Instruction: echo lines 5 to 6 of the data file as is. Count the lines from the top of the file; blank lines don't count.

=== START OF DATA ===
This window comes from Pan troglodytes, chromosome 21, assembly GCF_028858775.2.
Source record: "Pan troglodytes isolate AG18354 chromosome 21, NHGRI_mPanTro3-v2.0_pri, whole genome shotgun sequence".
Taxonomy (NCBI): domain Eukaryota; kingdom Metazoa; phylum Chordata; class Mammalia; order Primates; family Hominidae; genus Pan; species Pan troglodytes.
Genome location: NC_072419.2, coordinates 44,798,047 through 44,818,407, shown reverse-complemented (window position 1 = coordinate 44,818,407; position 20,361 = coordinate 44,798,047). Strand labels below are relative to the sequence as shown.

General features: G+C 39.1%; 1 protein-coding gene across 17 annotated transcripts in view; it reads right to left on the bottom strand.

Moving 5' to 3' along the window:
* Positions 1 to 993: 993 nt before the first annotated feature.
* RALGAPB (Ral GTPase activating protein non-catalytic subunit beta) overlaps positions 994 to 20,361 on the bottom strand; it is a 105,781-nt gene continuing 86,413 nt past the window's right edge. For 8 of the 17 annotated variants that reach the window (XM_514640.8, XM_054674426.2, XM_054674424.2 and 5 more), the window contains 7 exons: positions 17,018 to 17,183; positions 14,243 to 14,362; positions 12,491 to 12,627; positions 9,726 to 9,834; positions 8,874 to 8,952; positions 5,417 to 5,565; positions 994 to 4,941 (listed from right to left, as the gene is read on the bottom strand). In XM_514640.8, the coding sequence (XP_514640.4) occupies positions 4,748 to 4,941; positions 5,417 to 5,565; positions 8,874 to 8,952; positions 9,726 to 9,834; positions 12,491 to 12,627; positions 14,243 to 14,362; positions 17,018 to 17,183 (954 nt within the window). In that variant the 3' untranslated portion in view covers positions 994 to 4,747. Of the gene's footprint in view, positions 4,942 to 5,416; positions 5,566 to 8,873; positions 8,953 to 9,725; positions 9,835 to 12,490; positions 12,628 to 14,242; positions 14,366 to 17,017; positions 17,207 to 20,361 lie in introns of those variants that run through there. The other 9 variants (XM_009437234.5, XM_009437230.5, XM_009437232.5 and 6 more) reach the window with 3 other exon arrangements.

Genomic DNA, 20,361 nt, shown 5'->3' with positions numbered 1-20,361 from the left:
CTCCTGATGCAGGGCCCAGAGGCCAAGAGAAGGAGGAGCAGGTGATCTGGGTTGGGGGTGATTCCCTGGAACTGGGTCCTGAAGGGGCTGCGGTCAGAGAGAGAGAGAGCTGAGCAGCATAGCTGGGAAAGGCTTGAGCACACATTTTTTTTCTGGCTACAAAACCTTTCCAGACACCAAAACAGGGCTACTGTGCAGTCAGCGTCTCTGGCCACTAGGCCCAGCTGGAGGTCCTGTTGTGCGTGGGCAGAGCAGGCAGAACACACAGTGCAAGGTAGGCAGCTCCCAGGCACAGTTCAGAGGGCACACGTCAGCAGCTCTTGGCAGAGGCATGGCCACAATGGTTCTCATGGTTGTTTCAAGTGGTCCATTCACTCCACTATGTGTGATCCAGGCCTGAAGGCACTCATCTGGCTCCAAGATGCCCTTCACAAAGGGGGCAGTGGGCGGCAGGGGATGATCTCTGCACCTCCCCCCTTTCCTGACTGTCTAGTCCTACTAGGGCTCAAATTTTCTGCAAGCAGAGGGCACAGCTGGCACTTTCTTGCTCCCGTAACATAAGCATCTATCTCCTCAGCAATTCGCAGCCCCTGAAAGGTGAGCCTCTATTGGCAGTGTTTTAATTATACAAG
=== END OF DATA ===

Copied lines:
General features: G+C 39.1%; 1 protein-coding gene across 17 annotated transcripts in view; it reads right to left on the bottom strand.

Moving 5' to 3' along the window: